Let’s See How The Ninja 400’s Engine Performance Stacks Up To The Class | Cycle World

Let’s See How The Ninja 400’s Engine Performance Stacks Up To The Class

It’s a dyno smackdown with the Ninja 400, RC390, YZF-R3, CBR300R, and GSX250R

There’s no use hiding it: We’re in the midst of conducting a small-sportbike shootout. That means we’ve got the new 2018 Kawasaki Ninja 400 in house, as well as the KTM RC390, Yamaha YZF-R3, Honda CBR300R, and Suzuki GSX250R. But we just couldn’t resist dishing the dyno details on these bikes. Check out the charts below to see how the class shakes out. It’s quite a spread!

Dynojet dynamometer measuring horsepower

Horsepower as measured on our in-house Dynojet dynamometer.

Ari Henning

Dynojet dynamometer measuring torque

Torque as measured on our in-house Dynojet dynamometer.

Ari Henning

In case the numbers are too small to read, here’s how the bikes stack up. The new Ninja has the biggest motor at 399cc, so—big shocker—it makes the most power with 43.3 hp and 24.6 pound-feet of torque. Even though it’s down 26cc, a cylinder, and 2,000 power-producing revs, the KTM RC390 is right on top of the Ninja with 42.5 hp and 24.4 pound-feet of torque. The KTM has an ugly slump in power between 4,000 and 6,000 rpm, whereas the Kawasaki engine has an impressive bump between those same engine speeds.

The green bike’s horsepower curve also remains quite flat at the top. So flat, in fact, that we’re suspicious that it may be electronically limited to retain A2-license eligibility. Will the factory or some savvy speed shop come out with a re-flash that unlocks some extra ponies? We sure hope so, and it’s something we’ll be investigating.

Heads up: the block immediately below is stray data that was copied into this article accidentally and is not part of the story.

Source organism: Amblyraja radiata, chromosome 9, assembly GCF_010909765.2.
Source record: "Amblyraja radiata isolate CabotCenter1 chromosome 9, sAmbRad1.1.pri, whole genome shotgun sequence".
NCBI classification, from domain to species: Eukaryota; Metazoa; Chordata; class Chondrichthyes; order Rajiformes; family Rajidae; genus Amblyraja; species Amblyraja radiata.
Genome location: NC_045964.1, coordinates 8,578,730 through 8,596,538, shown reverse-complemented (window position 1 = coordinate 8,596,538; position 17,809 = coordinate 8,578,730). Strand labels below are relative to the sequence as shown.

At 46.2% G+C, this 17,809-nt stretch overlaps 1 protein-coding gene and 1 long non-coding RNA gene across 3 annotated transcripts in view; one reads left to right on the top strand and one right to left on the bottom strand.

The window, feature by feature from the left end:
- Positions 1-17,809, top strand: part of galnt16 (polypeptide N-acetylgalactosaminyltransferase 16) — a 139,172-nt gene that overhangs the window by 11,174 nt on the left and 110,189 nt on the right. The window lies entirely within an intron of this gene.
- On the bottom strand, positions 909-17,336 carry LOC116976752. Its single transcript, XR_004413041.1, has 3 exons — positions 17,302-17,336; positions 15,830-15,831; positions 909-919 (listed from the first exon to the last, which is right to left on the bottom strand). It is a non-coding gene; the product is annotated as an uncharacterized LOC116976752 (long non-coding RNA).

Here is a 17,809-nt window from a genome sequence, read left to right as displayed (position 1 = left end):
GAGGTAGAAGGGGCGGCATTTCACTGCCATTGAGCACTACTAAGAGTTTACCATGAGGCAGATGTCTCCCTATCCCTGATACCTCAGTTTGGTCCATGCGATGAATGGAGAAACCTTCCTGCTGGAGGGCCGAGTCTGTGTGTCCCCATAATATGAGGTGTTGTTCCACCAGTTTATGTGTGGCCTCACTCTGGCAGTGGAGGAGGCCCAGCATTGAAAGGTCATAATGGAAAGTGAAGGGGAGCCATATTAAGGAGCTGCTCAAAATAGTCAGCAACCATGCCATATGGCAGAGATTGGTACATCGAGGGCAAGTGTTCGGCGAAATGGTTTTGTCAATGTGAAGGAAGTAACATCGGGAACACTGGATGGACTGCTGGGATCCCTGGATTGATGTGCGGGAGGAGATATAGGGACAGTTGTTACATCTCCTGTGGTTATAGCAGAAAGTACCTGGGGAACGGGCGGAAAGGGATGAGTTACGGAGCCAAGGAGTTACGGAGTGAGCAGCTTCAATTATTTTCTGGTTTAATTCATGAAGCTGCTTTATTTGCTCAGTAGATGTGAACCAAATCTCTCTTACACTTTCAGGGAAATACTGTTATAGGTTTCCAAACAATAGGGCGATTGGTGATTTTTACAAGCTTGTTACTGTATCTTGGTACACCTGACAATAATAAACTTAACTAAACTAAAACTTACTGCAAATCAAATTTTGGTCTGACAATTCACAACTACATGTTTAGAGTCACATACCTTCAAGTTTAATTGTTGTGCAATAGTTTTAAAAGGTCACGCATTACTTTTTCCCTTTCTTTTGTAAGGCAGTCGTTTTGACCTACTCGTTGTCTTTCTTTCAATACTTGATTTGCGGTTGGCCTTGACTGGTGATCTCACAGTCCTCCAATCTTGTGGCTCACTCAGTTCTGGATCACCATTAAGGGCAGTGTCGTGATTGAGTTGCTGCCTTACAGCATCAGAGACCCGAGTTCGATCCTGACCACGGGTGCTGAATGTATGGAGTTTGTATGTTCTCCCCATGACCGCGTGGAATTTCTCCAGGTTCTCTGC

Hovering well below the KTM and Kawasaki is Yamaha’s 321cc YZF-R3 parallel twin. It’s got beautifully flat curves and slapped down a respectable 35.1 hp and 19.6 pound-feet of torque on our in-house Dynojet dyno. In the penultimate position, Honda’s lovable little CBR300R. It’s 286cc single is wonderfully usable, but in this company its 26.7 hp and even 18 pound-feet of torque don’t quite keep up.

And, coming in last, we have the 249cc parallel twin of Suzuki’s GSX250R, which cranked out a palty 20.6 hp and 15.0 pound-feet of torque. That’s actually less than a Ninja 250 made more than 15 years ago, but hey, it’s the most affordable bike in the class.

Power isn’t everything—especially in a group of bikes that’s meant to be as approachable as these machines—so it would be foolish to declare a winner or pick your next bike based on dyno data alone. We’re busy stacking street miles and getting to know these awesome little bikes so we can offer you a thorough evaluation of the options. So stay tuned for the video and web story.